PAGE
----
Tue 8 Dec 2009 14:23
Last evening brought another successful yacht to yacht transfer of tuna, fresh fruit and films in exchange for hob nobs and music albums - getting up-to-date with the likes of Morcheeba (or something like that) but draw the line at Slip-knot!
The seas have quietened down slightly so the boys on Starfire have raised the bigger twin foresails to get them going faster in the reduced winds. Alan is a sailmaker and has an impressive assortment of sails to choose from, both boys are excellent helmsman and are showing their skills when the opportunity presents itself. The problem is the temporary rudder is no bigger than is to be found on a dinghy and a lot less efficient, so as soon as the swell builds or the sea gets messy they have to slow down to preserve the jury rig. Even with the restrictions they have managed days approaching 150nm. The worst day, so far has been 70nm in 24 hours. This means we are down to our smallest foresail alone making around 4 to 5 knots and because we are unbalanced and not sailing fast enough the conditions are most uncomfortable. However for now they're great and last night we were surfing along at over 7 knots having a great time. The fantastic sun rises day after day and the hot breezy weather conditions are perfect compensators. We would only be lounging around in a bar, beach or swimming pool if we were in St Lucia. This is far more rufty tuftty- Ali says she doesn't want rufty tuffty she wants the bar, beach and pampering- this could cost me.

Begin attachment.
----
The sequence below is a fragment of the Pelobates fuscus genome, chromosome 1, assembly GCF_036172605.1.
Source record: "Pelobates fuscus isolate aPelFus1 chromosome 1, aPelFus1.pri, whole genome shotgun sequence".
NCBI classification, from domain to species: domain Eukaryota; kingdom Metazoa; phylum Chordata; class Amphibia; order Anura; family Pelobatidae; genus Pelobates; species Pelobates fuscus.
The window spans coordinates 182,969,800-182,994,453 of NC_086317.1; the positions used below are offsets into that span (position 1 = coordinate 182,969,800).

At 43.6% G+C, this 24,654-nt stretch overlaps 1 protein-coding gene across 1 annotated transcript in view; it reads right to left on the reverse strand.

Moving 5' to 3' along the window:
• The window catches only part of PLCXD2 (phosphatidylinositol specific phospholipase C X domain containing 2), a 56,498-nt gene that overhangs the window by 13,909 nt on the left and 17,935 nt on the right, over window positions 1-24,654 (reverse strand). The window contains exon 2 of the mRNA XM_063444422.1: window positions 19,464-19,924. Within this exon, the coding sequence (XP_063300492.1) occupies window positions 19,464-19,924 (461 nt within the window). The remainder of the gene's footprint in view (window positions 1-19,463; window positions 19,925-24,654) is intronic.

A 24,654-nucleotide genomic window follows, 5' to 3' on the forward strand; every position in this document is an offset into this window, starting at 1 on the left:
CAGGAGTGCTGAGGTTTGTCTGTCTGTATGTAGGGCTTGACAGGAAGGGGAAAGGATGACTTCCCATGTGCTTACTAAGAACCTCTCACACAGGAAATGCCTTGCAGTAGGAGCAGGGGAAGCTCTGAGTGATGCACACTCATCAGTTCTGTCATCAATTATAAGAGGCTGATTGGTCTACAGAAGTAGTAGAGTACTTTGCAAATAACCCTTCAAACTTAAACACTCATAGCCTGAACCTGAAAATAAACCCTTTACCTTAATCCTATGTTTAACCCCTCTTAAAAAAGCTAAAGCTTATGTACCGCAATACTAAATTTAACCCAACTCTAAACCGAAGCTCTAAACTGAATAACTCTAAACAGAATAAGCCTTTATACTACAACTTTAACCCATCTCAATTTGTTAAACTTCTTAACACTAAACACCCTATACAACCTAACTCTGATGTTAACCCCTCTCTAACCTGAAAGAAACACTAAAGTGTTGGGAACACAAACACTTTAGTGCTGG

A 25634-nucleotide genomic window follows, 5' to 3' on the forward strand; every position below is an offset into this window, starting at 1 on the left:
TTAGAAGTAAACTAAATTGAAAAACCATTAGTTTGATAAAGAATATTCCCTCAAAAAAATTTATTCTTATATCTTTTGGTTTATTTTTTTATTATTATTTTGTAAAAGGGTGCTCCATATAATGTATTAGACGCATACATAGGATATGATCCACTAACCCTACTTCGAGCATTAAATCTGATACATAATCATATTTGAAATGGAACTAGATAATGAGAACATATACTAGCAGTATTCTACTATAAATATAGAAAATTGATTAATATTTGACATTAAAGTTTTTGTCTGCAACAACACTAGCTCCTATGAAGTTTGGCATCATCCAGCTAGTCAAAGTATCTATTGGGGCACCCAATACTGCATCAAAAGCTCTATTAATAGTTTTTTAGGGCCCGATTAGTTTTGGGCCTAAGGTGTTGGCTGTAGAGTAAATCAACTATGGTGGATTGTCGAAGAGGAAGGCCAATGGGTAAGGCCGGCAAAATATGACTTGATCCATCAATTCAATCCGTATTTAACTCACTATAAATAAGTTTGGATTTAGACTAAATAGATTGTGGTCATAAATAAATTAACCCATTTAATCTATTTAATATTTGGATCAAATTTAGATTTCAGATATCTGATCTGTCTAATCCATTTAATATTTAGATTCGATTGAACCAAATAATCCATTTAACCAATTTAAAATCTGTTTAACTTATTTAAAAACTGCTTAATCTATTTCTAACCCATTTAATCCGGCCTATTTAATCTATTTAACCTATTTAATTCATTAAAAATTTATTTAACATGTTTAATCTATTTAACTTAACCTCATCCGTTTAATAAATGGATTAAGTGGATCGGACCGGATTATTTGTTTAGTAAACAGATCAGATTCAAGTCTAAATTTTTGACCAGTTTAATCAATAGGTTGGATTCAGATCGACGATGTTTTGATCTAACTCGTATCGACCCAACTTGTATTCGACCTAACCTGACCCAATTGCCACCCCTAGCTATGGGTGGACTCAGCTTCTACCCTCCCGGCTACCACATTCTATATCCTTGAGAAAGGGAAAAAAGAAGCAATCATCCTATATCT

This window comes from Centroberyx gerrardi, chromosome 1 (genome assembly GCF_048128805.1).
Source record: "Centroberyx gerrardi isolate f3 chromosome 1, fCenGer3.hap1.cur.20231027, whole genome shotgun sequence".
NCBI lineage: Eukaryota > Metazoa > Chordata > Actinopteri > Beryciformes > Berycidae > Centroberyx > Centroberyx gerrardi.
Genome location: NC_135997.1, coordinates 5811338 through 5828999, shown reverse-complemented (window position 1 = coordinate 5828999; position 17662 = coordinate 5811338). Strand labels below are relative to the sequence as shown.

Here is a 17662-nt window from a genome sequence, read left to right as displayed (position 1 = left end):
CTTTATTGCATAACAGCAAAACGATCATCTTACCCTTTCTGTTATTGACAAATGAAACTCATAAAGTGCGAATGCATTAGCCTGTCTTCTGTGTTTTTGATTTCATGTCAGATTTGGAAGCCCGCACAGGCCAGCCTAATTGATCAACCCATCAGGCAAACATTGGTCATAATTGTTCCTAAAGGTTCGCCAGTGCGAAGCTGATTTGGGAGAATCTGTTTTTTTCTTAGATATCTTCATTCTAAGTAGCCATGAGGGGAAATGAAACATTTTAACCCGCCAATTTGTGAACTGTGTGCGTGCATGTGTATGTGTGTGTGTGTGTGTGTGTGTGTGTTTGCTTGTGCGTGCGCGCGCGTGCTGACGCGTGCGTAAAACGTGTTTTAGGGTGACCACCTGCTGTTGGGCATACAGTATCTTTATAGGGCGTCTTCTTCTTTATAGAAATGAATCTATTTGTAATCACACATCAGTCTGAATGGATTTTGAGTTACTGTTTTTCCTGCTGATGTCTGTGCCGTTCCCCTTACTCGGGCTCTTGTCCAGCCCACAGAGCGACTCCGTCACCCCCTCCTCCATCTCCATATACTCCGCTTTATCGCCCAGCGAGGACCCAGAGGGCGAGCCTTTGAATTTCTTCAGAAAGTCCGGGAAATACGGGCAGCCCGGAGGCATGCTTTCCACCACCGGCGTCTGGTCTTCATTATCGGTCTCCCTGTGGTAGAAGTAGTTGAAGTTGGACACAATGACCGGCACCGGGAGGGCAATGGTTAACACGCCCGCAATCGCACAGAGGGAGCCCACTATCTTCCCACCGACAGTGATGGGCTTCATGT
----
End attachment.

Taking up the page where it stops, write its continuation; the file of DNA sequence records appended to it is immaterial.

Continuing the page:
The smell of fresh bread most days and the excellent food we have enjoyed have been tremendous morale boosters. This is, in no small way, down to Ali's planning and the Marks and Spencers canned food. Expensive but worth every penny. Meal times are a bit of a challenge, getting the food to the cockpit is like carrying a tray of drinks whilst in a ride from Alton Towers. The boat is in a particularly grubby state as are we. Showering consists of pouring buckets of seawater over our heads, except for Ali who has managed a more ladylike approach with solar shower, which itself is difficult on a slippery soapy deck.
Another development has seen the demise of the autohelm which has given up and refuses to work (it seems the clutch or drive mechanism is broken). This means the last 1200nm has, or will have to be, steered by hand. Three hour watches at night and regular short turns through the day when the sun is at its hottest.
And finally the hinges have snapped off the toilet seat. So using the toilet whilst being buffetted from side to side and fore and aft is once again like being at Alton Towers theme park, but with more at stake!
Finally, finally for this blog- quote of the day from Ali who is currently at the helm "to be honest I'm thouroughly looking forward to going home to the freezing cold". There's gratitude!
Thanks to everyone for sending messages and updating us with news from home. Sorry I ca'nt reply individually but we are restricted by Sat Phone minutes.